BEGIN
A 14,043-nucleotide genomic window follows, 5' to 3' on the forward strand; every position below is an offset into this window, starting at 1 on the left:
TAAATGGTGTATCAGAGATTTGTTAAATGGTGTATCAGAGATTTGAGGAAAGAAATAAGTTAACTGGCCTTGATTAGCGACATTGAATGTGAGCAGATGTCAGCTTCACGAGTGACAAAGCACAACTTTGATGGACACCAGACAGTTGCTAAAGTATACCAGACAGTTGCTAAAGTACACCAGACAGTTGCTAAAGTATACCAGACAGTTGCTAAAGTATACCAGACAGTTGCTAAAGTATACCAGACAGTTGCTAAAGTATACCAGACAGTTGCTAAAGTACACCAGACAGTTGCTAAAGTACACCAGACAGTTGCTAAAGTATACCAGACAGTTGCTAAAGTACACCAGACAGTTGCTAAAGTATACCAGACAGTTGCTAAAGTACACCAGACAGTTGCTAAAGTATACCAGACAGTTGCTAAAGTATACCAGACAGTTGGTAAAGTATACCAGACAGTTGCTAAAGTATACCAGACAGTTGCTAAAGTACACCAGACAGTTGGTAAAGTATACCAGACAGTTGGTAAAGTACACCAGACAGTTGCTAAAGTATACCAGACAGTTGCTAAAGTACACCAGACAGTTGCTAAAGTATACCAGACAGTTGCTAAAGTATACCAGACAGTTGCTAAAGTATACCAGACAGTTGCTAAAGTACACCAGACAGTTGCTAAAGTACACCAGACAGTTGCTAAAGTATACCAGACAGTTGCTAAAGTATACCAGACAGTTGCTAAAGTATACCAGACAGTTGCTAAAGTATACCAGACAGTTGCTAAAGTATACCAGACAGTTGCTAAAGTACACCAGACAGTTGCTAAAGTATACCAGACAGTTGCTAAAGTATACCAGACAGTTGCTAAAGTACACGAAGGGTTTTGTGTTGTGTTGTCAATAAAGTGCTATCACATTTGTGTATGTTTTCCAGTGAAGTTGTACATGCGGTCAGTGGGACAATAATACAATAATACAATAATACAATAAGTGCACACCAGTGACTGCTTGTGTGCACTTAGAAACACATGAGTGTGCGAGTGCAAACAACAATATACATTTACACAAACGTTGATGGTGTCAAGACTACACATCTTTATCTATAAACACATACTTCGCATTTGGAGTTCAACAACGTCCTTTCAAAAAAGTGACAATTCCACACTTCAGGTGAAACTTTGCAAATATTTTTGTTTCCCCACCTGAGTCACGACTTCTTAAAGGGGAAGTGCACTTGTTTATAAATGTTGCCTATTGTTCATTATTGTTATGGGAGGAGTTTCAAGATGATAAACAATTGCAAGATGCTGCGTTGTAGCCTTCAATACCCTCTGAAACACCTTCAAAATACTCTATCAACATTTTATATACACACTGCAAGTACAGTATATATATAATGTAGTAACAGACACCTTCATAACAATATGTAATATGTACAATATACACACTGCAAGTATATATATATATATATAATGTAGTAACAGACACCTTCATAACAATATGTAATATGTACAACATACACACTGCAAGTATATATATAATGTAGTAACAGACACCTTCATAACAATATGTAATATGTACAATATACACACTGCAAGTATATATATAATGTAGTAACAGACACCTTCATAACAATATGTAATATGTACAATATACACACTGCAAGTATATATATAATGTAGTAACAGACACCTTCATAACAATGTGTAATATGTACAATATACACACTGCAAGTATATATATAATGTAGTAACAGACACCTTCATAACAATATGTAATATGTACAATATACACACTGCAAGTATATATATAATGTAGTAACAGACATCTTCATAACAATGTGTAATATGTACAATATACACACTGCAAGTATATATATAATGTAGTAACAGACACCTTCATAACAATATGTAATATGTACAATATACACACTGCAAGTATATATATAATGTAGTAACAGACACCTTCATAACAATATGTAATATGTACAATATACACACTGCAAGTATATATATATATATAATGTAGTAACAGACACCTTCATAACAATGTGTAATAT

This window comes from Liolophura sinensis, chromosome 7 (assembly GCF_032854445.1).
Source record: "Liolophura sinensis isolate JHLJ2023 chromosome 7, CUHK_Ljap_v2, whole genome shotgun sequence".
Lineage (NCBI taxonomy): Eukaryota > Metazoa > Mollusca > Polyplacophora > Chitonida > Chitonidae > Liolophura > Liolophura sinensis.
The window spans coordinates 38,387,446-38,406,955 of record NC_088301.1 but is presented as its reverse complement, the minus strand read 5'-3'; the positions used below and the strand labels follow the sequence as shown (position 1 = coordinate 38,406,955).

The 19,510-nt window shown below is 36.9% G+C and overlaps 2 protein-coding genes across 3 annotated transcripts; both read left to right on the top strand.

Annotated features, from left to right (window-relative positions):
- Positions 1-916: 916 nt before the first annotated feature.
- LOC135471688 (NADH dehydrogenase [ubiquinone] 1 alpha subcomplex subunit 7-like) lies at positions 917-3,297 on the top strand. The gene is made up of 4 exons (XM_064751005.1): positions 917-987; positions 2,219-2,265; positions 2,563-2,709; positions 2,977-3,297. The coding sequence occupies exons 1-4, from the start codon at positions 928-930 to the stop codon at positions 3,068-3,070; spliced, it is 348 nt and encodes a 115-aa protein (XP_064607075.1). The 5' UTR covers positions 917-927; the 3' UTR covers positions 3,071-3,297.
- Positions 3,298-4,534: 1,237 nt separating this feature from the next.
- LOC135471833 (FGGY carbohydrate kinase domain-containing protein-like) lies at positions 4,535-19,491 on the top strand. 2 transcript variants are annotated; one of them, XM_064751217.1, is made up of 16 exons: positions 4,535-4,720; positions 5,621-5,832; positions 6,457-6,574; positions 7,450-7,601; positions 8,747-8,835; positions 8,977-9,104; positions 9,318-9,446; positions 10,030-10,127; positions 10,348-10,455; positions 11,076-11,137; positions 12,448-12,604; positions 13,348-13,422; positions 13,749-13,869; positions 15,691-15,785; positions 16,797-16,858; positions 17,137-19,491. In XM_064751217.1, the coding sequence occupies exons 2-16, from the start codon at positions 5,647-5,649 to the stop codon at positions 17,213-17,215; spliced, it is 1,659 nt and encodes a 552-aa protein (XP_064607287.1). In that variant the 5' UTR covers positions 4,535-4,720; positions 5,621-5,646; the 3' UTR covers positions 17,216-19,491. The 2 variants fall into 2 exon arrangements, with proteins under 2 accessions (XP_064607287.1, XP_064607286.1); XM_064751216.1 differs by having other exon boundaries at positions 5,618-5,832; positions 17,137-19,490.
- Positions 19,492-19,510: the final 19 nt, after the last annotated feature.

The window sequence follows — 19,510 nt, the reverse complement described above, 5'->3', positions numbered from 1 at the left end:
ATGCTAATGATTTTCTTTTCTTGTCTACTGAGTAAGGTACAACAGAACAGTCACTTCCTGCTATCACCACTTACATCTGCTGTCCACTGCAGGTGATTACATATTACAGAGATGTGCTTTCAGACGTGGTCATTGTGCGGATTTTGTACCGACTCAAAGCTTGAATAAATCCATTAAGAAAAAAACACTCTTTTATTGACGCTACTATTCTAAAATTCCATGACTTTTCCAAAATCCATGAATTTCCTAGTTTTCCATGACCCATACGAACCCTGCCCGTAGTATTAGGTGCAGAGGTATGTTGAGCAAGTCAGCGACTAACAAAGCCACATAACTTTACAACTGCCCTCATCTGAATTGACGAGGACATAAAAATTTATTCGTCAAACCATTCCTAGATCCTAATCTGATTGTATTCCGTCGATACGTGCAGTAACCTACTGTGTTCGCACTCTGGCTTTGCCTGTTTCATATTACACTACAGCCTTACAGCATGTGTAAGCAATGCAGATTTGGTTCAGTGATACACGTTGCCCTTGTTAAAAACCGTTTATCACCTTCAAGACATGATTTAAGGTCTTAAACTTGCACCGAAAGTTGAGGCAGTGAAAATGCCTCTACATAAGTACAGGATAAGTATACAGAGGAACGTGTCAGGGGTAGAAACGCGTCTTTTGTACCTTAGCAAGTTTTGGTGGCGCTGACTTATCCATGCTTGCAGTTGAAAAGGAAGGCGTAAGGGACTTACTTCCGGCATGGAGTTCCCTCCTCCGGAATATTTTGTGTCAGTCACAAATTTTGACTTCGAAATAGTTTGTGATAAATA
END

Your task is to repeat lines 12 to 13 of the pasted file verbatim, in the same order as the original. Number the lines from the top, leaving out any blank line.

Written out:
- LOC135471833 (FGGY carbohydrate kinase domain-containing protein-like) lies at positions 4,535-19,491 on the top strand. 2 transcript variants are annotated; one of them, XM_064751217.1, is made up of 16 exons: positions 4,535-4,720; positions 5,621-5,832; positions 6,457-6,574; positions 7,450-7,601; positions 8,747-8,835; positions 8,977-9,104; positions 9,318-9,446; positions 10,030-10,127; positions 10,348-10,455; positions 11,076-11,137; positions 12,448-12,604; positions 13,348-13,422; positions 13,749-13,869; positions 15,691-15,785; positions 16,797-16,858; positions 17,137-19,491. In XM_064751217.1, the coding sequence occupies exons 2-16, from the start codon at positions 5,647-5,649 to the stop codon at positions 17,213-17,215; spliced, it is 1,659 nt and encodes a 552-aa protein (XP_064607287.1). In that variant the 5' UTR covers positions 4,535-4,720; positions 5,621-5,646; the 3' UTR covers positions 17,216-19,491. The 2 variants fall into 2 exon arrangements, with proteins under 2 accessions (XP_064607287.1, XP_064607286.1); XM_064751216.1 differs by having other exon boundaries at positions 5,618-5,832; positions 17,137-19,490.
- Positions 19,492-19,510: the final 19 nt, after the last annotated feature.